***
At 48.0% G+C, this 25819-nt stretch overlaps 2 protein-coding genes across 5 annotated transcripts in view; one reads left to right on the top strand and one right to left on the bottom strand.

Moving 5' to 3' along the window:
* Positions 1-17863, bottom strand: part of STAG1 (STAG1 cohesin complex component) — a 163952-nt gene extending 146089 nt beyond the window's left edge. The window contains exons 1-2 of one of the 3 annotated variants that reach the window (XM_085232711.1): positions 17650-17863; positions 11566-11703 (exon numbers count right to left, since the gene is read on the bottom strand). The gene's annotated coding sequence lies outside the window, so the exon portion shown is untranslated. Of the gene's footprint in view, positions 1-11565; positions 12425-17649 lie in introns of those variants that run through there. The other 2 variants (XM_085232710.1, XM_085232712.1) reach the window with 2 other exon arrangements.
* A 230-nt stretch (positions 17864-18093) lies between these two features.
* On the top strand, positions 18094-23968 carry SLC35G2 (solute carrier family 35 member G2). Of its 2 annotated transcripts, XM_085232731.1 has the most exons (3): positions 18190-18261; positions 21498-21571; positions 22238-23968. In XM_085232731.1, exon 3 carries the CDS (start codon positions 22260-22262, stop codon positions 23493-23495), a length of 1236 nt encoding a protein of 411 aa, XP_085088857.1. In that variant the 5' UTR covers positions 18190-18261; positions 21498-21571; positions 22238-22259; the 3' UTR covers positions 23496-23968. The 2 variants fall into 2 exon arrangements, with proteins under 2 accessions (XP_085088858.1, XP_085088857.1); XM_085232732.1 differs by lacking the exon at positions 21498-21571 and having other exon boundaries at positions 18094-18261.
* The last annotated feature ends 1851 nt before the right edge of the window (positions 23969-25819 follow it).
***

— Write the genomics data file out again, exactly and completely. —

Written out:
At 48.0% G+C, this 25819-nt stretch overlaps 2 protein-coding genes across 5 annotated transcripts in view; one reads left to right on the top strand and one right to left on the bottom strand.

Moving 5' to 3' along the window:
* Positions 1-17863, bottom strand: part of STAG1 (STAG1 cohesin complex component) — a 163952-nt gene extending 146089 nt beyond the window's left edge. The window contains exons 1-2 of one of the 3 annotated variants that reach the window (XM_085232711.1): positions 17650-17863; positions 11566-11703 (exon numbers count right to left, since the gene is read on the bottom strand). The gene's annotated coding sequence lies outside the window, so the exon portion shown is untranslated. Of the gene's footprint in view, positions 1-11565; positions 12425-17649 lie in introns of those variants that run through there. The other 2 variants (XM_085232710.1, XM_085232712.1) reach the window with 2 other exon arrangements.
* A 230-nt stretch (positions 17864-18093) lies between these two features.
* On the top strand, positions 18094-23968 carry SLC35G2 (solute carrier family 35 member G2). Of its 2 annotated transcripts, XM_085232731.1 has the most exons (3): positions 18190-18261; positions 21498-21571; positions 22238-23968. In XM_085232731.1, exon 3 carries the CDS (start codon positions 22260-22262, stop codon positions 23493-23495), a length of 1236 nt encoding a protein of 411 aa, XP_085088857.1. In that variant the 5' UTR covers positions 18190-18261; positions 21498-21571; positions 22238-22259; the 3' UTR covers positions 23496-23968. The 2 variants fall into 2 exon arrangements, with proteins under 2 accessions (XP_085088858.1, XP_085088857.1); XM_085232732.1 differs by lacking the exon at positions 21498-21571 and having other exon boundaries at positions 18094-18261.
* The last annotated feature ends 1851 nt before the right edge of the window (positions 23969-25819 follow it).